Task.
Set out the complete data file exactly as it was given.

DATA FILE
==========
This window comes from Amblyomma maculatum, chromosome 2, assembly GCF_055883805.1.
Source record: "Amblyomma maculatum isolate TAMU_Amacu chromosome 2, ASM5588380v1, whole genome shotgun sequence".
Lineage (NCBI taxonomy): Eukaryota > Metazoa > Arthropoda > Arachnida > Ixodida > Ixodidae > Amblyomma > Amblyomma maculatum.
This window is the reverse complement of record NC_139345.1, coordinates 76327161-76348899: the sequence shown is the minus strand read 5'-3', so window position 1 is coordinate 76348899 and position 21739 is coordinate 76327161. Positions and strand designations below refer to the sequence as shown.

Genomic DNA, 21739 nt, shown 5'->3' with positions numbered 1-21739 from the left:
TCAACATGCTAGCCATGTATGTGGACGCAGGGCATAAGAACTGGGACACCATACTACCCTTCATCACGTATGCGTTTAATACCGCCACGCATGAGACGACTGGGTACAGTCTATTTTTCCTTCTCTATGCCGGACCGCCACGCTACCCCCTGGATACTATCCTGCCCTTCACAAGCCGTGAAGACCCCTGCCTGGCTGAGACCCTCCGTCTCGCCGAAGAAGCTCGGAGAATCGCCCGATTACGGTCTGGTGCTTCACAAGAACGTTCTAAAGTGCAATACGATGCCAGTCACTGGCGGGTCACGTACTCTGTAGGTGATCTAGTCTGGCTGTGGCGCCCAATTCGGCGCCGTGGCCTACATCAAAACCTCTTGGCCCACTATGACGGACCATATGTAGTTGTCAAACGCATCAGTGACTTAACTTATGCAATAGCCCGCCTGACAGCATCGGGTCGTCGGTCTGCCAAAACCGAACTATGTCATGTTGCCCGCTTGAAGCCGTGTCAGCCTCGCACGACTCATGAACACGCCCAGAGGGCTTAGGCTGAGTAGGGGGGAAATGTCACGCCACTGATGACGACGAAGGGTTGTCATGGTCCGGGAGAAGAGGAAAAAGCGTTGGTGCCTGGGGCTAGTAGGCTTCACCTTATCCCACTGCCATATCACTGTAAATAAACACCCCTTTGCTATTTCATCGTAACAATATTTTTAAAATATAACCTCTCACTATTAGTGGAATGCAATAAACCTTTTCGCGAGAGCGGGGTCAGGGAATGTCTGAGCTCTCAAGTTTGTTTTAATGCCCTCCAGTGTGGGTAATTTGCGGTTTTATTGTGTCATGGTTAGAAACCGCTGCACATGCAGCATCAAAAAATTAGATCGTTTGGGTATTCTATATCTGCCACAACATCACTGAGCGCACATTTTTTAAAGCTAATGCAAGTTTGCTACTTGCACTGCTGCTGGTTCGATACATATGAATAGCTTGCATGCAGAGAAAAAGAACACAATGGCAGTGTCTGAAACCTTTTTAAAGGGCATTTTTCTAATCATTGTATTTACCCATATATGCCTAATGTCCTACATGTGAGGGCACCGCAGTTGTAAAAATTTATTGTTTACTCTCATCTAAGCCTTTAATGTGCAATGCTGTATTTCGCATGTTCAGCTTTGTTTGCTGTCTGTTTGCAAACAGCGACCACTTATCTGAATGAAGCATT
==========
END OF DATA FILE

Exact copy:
This window comes from Amblyomma maculatum, chromosome 2, assembly GCF_055883805.1.
Source record: "Amblyomma maculatum isolate TAMU_Amacu chromosome 2, ASM5588380v1, whole genome shotgun sequence".
Lineage (NCBI taxonomy): Eukaryota > Metazoa > Arthropoda > Arachnida > Ixodida > Ixodidae > Amblyomma > Amblyomma maculatum.
This window is the reverse complement of record NC_139345.1, coordinates 76327161-76348899: the sequence shown is the minus strand read 5'-3', so window position 1 is coordinate 76348899 and position 21739 is coordinate 76327161. Positions and strand designations below refer to the sequence as shown.

Genomic DNA, 21739 nt, shown 5'->3' with positions numbered 1-21739 from the left:
TCAACATGCTAGCCATGTATGTGGACGCAGGGCATAAGAACTGGGACACCATACTACCCTTCATCACGTATGCGTTTAATACCGCCACGCATGAGACGACTGGGTACAGTCTATTTTTCCTTCTCTATGCCGGACCGCCACGCTACCCCCTGGATACTATCCTGCCCTTCACAAGCCGTGAAGACCCCTGCCTGGCTGAGACCCTCCGTCTCGCCGAAGAAGCTCGGAGAATCGCCCGATTACGGTCTGGTGCTTCACAAGAACGTTCTAAAGTGCAATACGATGCCAGTCACTGGCGGGTCACGTACTCTGTAGGTGATCTAGTCTGGCTGTGGCGCCCAATTCGGCGCCGTGGCCTACATCAAAACCTCTTGGCCCACTATGACGGACCATATGTAGTTGTCAAACGCATCAGTGACTTAACTTATGCAATAGCCCGCCTGACAGCATCGGGTCGTCGGTCTGCCAAAACCGAACTATGTCATGTTGCCCGCTTGAAGCCGTGTCAGCCTCGCACGACTCATGAACACGCCCAGAGGGCTTAGGCTGAGTAGGGGGGAAATGTCACGCCACTGATGACGACGAAGGGTTGTCATGGTCCGGGAGAAGAGGAAAAAGCGTTGGTGCCTGGGGCTAGTAGGCTTCACCTTATCCCACTGCCATATCACTGTAAATAAACACCCCTTTGCTATTTCATCGTAACAATATTTTTAAAATATAACCTCTCACTATTAGTGGAATGCAATAAACCTTTTCGCGAGAGCGGGGTCAGGGAATGTCTGAGCTCTCAAGTTTGTTTTAATGCCCTCCAGTGTGGGTAATTTGCGGTTTTATTGTGTCATGGTTAGAAACCGCTGCACATGCAGCATCAAAAAATTAGATCGTTTGGGTATTCTATATCTGCCACAACATCACTGAGCGCACATTTTTTAAAGCTAATGCAAGTTTGCTACTTGCACTGCTGCTGGTTCGATACATATGAATAGCTTGCATGCAGAGAAAAAGAACACAATGGCAGTGTCTGAAACCTTTTTAAAGGGCATTTTTCTAATCATTGTATTTACCCATATATGCCTAATGTCCTACATGTGAGGGCACCGCAGTTGTAAAAATTTATTGTTTACTCTCATCTAAGCCTTTAATGTGCAATGCTGTATTTCGCATGTTCAGCTTTGTTTGCTGTCTGTTTGCAAACAGCGACCACTTATCTGAATGAAGCATT